A statute’s “current burdens” must be justified by “current needs,” and any “disparate geographic coverage” must be “sufficiently related to the problem that it targets.” The coverage formula met that test in 1965, but no longer does so.
Coverage today is based on decades-old data and eradicated practices. The formula captures States by reference to literacy tests and low voter registration and turnout in the 1960s and early 1970s. But such tests have been banned nationwide for over 40 years. And voter registration and turnout numbers in the covered States have risen dramatically in the years since. Racial disparity in those numbers was compelling evidence justifying the preclearance remedy and the coverage formula. There is no longer such a disparity.
As reported in The Atlantic, https://bit.ly/34uqn9C,
The results have been predictable. Voter-identification laws, which experts suggest will make voting harder especially for poor people, people of color, and elderly people, have advanced in several states, and some voting laws that make it easier to register and cast ballots have been destroyed. For many of the jurisdictions formerly under preclearance, voting became rapidly more difficult after the Shelby County decision, particularly for poor and elderly black people and Latinos.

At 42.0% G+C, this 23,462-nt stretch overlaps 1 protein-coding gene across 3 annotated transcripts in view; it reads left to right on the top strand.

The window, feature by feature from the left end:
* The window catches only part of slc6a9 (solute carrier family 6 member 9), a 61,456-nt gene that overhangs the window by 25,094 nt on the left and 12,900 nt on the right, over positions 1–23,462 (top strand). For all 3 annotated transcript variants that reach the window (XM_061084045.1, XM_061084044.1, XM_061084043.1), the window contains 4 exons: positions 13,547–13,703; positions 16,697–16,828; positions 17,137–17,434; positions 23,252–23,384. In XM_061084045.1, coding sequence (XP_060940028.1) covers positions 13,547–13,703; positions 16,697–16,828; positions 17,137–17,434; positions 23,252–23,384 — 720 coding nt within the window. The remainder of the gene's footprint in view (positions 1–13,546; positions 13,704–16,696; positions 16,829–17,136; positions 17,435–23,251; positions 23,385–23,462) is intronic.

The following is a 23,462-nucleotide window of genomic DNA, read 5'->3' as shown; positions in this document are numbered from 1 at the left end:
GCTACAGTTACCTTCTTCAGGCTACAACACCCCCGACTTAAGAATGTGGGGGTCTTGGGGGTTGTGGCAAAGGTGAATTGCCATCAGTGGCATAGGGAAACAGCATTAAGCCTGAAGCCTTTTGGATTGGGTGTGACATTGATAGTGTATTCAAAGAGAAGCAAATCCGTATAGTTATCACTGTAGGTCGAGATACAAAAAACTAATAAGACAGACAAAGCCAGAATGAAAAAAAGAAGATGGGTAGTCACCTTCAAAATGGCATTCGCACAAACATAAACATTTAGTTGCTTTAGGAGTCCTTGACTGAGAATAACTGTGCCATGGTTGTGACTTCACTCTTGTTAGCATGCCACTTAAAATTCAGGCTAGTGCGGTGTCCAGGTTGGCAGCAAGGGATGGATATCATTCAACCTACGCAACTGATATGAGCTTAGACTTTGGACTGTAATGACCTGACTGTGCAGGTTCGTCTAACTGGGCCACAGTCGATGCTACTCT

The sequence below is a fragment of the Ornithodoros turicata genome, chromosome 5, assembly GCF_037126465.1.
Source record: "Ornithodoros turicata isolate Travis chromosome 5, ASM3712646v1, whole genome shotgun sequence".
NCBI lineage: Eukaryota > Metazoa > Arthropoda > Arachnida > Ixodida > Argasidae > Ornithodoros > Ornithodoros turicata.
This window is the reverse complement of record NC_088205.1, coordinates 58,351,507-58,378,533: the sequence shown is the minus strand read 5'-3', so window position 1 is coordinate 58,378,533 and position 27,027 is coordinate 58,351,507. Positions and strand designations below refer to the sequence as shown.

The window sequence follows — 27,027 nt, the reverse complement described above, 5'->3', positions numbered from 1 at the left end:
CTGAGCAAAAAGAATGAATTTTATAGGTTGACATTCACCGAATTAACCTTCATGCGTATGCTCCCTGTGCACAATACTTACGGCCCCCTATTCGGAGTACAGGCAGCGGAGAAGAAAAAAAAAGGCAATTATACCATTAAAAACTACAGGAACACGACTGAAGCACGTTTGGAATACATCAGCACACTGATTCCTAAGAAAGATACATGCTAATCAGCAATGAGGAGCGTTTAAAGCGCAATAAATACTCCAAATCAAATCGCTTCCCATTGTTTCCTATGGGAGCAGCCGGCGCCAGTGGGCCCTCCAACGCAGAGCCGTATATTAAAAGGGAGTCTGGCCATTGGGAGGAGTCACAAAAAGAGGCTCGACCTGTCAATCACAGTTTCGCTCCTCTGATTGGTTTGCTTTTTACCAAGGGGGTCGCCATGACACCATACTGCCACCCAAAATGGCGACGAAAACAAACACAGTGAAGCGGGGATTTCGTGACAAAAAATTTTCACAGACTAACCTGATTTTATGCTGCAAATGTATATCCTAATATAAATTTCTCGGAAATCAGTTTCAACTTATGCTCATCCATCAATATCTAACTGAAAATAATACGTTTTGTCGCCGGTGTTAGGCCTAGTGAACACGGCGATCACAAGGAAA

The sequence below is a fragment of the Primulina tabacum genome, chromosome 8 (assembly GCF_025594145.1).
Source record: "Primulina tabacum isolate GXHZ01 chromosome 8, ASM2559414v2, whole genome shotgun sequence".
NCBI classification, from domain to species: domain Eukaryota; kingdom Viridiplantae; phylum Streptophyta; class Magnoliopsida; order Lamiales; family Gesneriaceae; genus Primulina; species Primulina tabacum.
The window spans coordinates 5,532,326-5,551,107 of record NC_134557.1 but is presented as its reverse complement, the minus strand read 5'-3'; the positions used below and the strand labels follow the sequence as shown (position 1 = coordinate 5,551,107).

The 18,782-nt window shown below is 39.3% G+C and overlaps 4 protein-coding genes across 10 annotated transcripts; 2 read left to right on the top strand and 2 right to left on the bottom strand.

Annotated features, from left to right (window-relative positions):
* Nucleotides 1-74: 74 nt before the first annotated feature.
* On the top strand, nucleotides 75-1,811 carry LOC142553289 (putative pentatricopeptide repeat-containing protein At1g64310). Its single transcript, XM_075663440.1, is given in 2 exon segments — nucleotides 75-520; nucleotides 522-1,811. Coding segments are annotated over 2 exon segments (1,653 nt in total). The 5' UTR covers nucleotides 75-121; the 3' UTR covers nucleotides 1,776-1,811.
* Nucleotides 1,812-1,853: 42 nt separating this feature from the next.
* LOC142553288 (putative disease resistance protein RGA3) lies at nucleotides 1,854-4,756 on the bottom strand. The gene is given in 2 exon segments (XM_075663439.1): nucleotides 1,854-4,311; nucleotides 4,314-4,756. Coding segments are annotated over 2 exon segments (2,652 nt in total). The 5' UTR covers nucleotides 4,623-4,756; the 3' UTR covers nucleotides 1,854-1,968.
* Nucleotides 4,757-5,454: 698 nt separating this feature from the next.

Decisions like the Alabama curbside voting case are the predictable consequence of the Supreme Court’s conservative majority inserting its judgment, without explanation, where only the legislature should go. At the risk of repetition, the current decision affirms the elimination, for partisan political purposes, of a health-based practice that was permitted in two prior elections.
This is what we have to look forward too as the Republican majority of Trump enablers in the Senate affirms yet another right-wing judge to the high court this very day. I don’t know what the solution to the Supreme Court dilemma is, but Joe Biden’s thoughtful and measured approach seems the right way to move forward, provided his commission acts swiftly. The issue has been exhaustively analyzed by many constitutional scholars so we’re not going into new territory here. The composition of the Court has changed before and the nation survived. It’s less clear today that the Republican approach to governance is survivable by anything resembling a democratic republic. Time is therefore of the essence once the Democrats take control of the government in January.